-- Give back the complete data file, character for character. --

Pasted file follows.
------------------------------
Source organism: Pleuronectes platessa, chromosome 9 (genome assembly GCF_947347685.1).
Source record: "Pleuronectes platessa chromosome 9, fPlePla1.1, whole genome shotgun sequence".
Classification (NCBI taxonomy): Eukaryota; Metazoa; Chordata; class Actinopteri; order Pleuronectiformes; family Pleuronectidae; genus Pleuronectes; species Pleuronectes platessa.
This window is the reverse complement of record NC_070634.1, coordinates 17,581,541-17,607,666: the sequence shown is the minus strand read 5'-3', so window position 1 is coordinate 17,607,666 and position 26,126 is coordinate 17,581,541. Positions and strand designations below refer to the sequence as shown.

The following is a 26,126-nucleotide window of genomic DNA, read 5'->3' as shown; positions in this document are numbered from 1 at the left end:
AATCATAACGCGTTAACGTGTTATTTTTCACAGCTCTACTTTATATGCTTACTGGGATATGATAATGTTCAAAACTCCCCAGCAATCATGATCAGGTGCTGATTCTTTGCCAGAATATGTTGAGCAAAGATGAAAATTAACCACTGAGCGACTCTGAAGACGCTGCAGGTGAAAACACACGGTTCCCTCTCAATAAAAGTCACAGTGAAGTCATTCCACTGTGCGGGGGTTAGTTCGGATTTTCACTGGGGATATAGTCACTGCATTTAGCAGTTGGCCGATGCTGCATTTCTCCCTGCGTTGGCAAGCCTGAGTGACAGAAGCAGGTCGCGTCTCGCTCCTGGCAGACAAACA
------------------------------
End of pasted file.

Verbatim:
Source organism: Pleuronectes platessa, chromosome 9 (genome assembly GCF_947347685.1).
Source record: "Pleuronectes platessa chromosome 9, fPlePla1.1, whole genome shotgun sequence".
Classification (NCBI taxonomy): Eukaryota; Metazoa; Chordata; class Actinopteri; order Pleuronectiformes; family Pleuronectidae; genus Pleuronectes; species Pleuronectes platessa.
This window is the reverse complement of record NC_070634.1, coordinates 17,581,541-17,607,666: the sequence shown is the minus strand read 5'-3', so window position 1 is coordinate 17,607,666 and position 26,126 is coordinate 17,581,541. Positions and strand designations below refer to the sequence as shown.

The following is a 26,126-nucleotide window of genomic DNA, read 5'->3' as shown; positions in this document are numbered from 1 at the left end:
AATCATAACGCGTTAACGTGTTATTTTTCACAGCTCTACTTTATATGCTTACTGGGATATGATAATGTTCAAAACTCCCCAGCAATCATGATCAGGTGCTGATTCTTTGCCAGAATATGTTGAGCAAAGATGAAAATTAACCACTGAGCGACTCTGAAGACGCTGCAGGTGAAAACACACGGTTCCCTCTCAATAAAAGTCACAGTGAAGTCATTCCACTGTGCGGGGGTTAGTTCGGATTTTCACTGGGGATATAGTCACTGCATTTAGCAGTTGGCCGATGCTGCATTTCTCCCTGCGTTGGCAAGCCTGAGTGACAGAAGCAGGTCGCGTCTCGCTCCTGGCAGACAAACA